It is entirely appropriate that a storm of media attention reaching to Congressional committees should occur when a marketed pharmaceutical goes from 0.2% of prescriptions in 2002 to 15.2% of prescriptions in 2006 and then clinical trial data shows no benefit and accusations of marketing a useless drug arise, reviving thoughts among some of 'snake oil' and suspicions of others toward the entire pharmaceutical industry. The issue here, of course, is Vytorin and the results of the ENHANCE trial. Now the storm is subsiding and calmer more rational debate is coming to the fore it is instructive to examine the facts of this trial and to recognise that this is not the first, and likely will not be the last, setback on the road toward an efficient method of reversing accretion of arterial plaque. That it has reached the stage of national attention is good. The general population is now alert to the objectives of modulating lipid levels to cause regression of arterial plaque. Advances and setbacks in the next few years will now receive more scrutiny as well as arousing recognition that research pharmaceutical companies and medical research professionals are intent upon eliminating the causes of heart attack and stroke. It would be invidious to think otherwise. The trial, ENHANCE (Effect of Combination Ezetimibe and High-Dose Simvastatin vs Simvastatin Alone on the Atherosclerotic Process in Patients with Heterozygous Familial Hypercholesterolemia), led by Dr. John Kastelein of the Academic Medical Center, Amsterdam, the Netherlands, showed that Vytorin (Ezetimibe/Simvastatin ie Zetia/Zocor:Vytorin) has no additional benefit over Simvastatin (Zocor) alone in reducing carotid artery plaque. Carotid artery plaque directly relates to coronary artery disease risk. The Ezetimibe component of this Vytorin drug combination is not a statin: it is a bile sequestering agent. That Zocor is available as a generic and thus much less expensive than Vytorin is not an inconsequential factor of note. The ability of statins in general to stop or even reverse plaque accretion when plasma LDL-cholesterol is lowered below 70 mg/dL is not in doubt. As Dr. Steve Nissen, a leader in atherosclerotic reversal studies, points out: "when you have no evidence of clinical benefit....what do you do in the meantime?" Practically speaking it should not be suprising in retrospect that the significant lowering of LDL-cholesterol and C-reactive protein observed in the trial did not lead to an effect on the progression of carotid artery plaque. This very large and expensive study enrolled patients (363) with an average LDL-cholesterol of 317.8 mg/dL and reduced it to 192.7 mg/dL over 24 months. Readers of Erinpharm web pages will recognise that these LDL-cholesterol numbers as way above the level needed to cause arterial plaque regression. So basically what it all comes down to is succinctly expressed by Dr. Steve Nissen: "statins first, statins second, and statins third". And, of course, as Erinpharm readers are fully aware: regular daily exercise, good nutrition, no smoking, very moderate alcohol, pomegranate or other high anti-oxidant fruit juice, an anti-oxidant regimen, and following medical progress toward raising HDL-cholesterol levels substantially, with Merck's CETP inhibitor anacetrapib the favorite candidate so far. Schering-Plough and Merck stock have taken a hit with this news; Pfizer's also did when the torcetrapib trials were terminated. That cost Pfizer almost a billion dollars. Yes, clinical research is expensive. There will be setbacks as well as advances. But it will not stop our leading research pharmaceutical companies and leading medical researchers to lose sight of the ultimate objective - the elimination of heart attack and stroke.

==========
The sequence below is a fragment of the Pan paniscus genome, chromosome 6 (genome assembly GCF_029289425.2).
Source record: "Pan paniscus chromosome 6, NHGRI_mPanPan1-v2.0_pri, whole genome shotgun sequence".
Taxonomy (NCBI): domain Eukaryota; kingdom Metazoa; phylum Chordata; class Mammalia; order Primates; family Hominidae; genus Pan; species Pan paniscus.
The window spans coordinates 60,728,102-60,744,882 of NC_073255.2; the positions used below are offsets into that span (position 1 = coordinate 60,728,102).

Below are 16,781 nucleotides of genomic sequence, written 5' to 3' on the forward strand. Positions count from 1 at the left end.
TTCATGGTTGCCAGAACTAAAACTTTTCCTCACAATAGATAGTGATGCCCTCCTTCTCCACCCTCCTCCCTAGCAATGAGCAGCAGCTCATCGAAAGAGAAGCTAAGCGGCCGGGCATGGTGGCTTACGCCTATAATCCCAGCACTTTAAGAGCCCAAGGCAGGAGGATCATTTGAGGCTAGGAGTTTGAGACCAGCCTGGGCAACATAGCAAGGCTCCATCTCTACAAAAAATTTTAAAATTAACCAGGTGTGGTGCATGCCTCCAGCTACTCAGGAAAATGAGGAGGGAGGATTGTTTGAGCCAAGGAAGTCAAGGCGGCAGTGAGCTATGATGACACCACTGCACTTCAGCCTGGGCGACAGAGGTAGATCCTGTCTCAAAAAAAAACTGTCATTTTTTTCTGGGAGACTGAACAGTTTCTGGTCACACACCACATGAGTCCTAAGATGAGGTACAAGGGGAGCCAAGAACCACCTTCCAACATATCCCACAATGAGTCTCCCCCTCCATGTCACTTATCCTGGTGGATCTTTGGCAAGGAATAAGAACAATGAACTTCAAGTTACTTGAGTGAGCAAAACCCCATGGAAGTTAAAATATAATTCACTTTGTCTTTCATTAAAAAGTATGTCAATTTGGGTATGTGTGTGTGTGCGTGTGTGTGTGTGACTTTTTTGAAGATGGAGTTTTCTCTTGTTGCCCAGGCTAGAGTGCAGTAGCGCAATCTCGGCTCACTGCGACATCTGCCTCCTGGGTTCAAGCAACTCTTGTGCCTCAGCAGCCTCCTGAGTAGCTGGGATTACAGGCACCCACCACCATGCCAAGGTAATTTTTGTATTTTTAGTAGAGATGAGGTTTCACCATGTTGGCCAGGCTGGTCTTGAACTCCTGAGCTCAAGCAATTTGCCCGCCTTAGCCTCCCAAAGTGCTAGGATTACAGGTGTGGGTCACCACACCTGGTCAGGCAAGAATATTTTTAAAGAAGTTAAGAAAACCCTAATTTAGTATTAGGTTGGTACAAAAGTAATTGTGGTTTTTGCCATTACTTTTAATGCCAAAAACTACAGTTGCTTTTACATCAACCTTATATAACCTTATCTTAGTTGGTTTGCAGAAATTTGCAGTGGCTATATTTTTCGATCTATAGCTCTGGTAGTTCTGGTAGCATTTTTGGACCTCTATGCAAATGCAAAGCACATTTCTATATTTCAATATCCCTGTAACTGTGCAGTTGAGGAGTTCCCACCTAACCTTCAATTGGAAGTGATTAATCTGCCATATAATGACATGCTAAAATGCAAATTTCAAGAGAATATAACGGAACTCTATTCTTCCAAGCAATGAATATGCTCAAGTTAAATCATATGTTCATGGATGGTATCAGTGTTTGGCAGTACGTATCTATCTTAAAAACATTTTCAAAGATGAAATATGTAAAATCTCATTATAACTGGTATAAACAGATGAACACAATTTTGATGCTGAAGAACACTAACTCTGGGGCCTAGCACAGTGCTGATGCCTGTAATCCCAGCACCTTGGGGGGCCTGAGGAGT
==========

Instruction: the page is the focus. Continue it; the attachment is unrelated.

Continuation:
As the Vytorin debacle became a major news item, little attention has been paid to a logical reason why a bile sequestering agent (Ezetimibe/Zetia) should not be expected to reduce heart attack risk nor arterial plaque at the level of LDL-cholesterol values for the patients entered in that trial. Although reduction of LDL-cholesterol levels is indeed important it does not have a clinically important result until LDL-cholesterol levels fall below 70 mg/dL as was shown in the dramatic data on the aggressive dosing of Lipitor announced in late 2004. In those trials it was shown that lowering LDL-cholesterol below 70 mg/dL resulted in the halting or even reversal of arterial plaque progression. In trials since that time it has been shown that 'lower is better' and as yet it is not known how low LDL-cholesterol levels can be taken safely to increase the rate of plaque regression. The other important and suprising result of those pivotal trials was that aggressive dosing of Lipitor resulted in a major anti-inflammatory effect as measured by reduction of C-reactive protein levels. This additional effect has received less attention than it should despite an announcement March 31, 2008 by Astra-Zeneca that Crestor in its latest statin trial shows a major advance in reducing heart attack. In that 15,000 patient trial, halted early because reduction of heart attack significantly exceeded the protocol objectives, the entrance criteria included the provision that patients have a high C-reactive protein level. Thus it is proven that evidence indicating plaque rupture (due to inflammation) and not plaque severity is the causative factor in heart attack (and most likely stroke). Thus for those intent on avoiding heart attack and stroke the objectives should be two-fold: to lower LDL-cholesterol below 70 mg/dL and to lower C-reactive protein below 0.10 mg/L. The first will cause plaque aggregation to go into reversal and the second will create a quenching of inflammation making plaque rupture unlikely. Thus a person taking a statin for LDL-cholesterol reduction, and taking Coenzyme Q10 (Ubiquinol) to offset the statin's known reduction of the person's endogenous production of Coenzyme Q10, should next focus on bringing C-reactive protein levels down to the safe level of less than 0.10 mg/dL. C-reactive protein levels are a biomarker for inflammation and can be high without outward evidence of a clinical problem. C-reactive protein levels can also fluctuate markedly with the condition of a person's generalized inflammation. Thus a person, and his/her physician, must carefully find the reason for, and treatment of, that inflammation. In the absence of overt infection or illness it could be as simple as gum inflammation, helicobacter pylori infection or other sub-clinical condition. Quenching inflammation can be done with a number of different approaches including, but not restricted to, low dose aspirin, low dose statin, and gram quantities of omega-3 fish oils (EPA/DHA). This two-pronged approach, though known by medical professionals, does not receive anywhere near the attention it should. This trial, the Jupiter trial, should receive widespread attention. Dr. Paul Ridker, Director of the Center for Cardiovascular Disease Prevention at Brigham & Women's Hospital and AstraZeneca Chief Executive David Brennan are to be commended for their commitment to running this trial.